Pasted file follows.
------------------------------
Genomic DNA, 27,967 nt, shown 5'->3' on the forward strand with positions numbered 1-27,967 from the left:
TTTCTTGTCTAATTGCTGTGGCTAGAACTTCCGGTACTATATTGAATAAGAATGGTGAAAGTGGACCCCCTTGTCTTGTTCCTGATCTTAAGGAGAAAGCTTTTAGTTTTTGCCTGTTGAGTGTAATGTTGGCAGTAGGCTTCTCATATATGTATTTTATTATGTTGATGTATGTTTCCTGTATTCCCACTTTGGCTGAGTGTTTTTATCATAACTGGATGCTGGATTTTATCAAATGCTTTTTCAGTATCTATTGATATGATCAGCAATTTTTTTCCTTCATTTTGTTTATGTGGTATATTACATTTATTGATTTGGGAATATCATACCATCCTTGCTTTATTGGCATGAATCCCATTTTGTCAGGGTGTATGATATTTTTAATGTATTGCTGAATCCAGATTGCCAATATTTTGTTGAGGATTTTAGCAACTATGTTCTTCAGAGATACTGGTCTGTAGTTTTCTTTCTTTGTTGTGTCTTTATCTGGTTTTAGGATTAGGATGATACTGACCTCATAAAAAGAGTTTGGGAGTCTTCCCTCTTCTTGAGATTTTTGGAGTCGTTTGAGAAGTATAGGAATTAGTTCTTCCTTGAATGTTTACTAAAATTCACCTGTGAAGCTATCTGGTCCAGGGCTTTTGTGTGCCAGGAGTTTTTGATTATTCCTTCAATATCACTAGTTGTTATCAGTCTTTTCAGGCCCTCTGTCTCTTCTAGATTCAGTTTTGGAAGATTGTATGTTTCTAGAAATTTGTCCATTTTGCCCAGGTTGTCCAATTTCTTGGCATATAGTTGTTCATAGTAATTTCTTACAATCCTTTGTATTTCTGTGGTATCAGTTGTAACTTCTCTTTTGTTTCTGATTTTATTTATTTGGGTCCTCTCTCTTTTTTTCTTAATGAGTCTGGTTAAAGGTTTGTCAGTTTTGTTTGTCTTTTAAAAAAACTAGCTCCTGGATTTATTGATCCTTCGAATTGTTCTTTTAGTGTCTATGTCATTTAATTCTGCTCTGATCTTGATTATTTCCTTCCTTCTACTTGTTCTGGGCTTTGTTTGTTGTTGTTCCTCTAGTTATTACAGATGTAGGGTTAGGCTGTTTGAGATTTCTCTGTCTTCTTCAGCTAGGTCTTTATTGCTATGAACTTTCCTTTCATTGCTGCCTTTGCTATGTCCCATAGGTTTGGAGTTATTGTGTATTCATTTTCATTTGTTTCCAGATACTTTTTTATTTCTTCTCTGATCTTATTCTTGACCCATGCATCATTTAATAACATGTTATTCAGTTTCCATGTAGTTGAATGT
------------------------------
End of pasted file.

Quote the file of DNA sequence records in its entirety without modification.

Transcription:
Genomic DNA, 27,967 nt, shown 5'->3' on the forward strand with positions numbered 1-27,967 from the left:
TTTCTTGTCTAATTGCTGTGGCTAGAACTTCCGGTACTATATTGAATAAGAATGGTGAAAGTGGACCCCCTTGTCTTGTTCCTGATCTTAAGGAGAAAGCTTTTAGTTTTTGCCTGTTGAGTGTAATGTTGGCAGTAGGCTTCTCATATATGTATTTTATTATGTTGATGTATGTTTCCTGTATTCCCACTTTGGCTGAGTGTTTTTATCATAACTGGATGCTGGATTTTATCAAATGCTTTTTCAGTATCTATTGATATGATCAGCAATTTTTTTCCTTCATTTTGTTTATGTGGTATATTACATTTATTGATTTGGGAATATCATACCATCCTTGCTTTATTGGCATGAATCCCATTTTGTCAGGGTGTATGATATTTTTAATGTATTGCTGAATCCAGATTGCCAATATTTTGTTGAGGATTTTAGCAACTATGTTCTTCAGAGATACTGGTCTGTAGTTTTCTTTCTTTGTTGTGTCTTTATCTGGTTTTAGGATTAGGATGATACTGACCTCATAAAAAGAGTTTGGGAGTCTTCCCTCTTCTTGAGATTTTTGGAGTCGTTTGAGAAGTATAGGAATTAGTTCTTCCTTGAATGTTTACTAAAATTCACCTGTGAAGCTATCTGGTCCAGGGCTTTTGTGTGCCAGGAGTTTTTGATTATTCCTTCAATATCACTAGTTGTTATCAGTCTTTTCAGGCCCTCTGTCTCTTCTAGATTCAGTTTTGGAAGATTGTATGTTTCTAGAAATTTGTCCATTTTGCCCAGGTTGTCCAATTTCTTGGCATATAGTTGTTCATAGTAATTTCTTACAATCCTTTGTATTTCTGTGGTATCAGTTGTAACTTCTCTTTTGTTTCTGATTTTATTTATTTGGGTCCTCTCTCTTTTTTTCTTAATGAGTCTGGTTAAAGGTTTGTCAGTTTTGTTTGTCTTTTAAAAAAACTAGCTCCTGGATTTATTGATCCTTCGAATTGTTCTTTTAGTGTCTATGTCATTTAATTCTGCTCTGATCTTGATTATTTCCTTCCTTCTACTTGTTCTGGGCTTTGTTTGTTGTTGTTCCTCTAGTTATTACAGATGTAGGGTTAGGCTGTTTGAGATTTCTCTGTCTTCTTCAGCTAGGTCTTTATTGCTATGAACTTTCCTTTCATTGCTGCCTTTGCTATGTCCCATAGGTTTGGAGTTATTGTGTATTCATTTTCATTTGTTTCCAGATACTTTTTTATTTCTTCTCTGATCTTATTCTTGACCCATGCATCATTTAATAACATGTTATTCAGTTTCCATGTAGTTGAATGT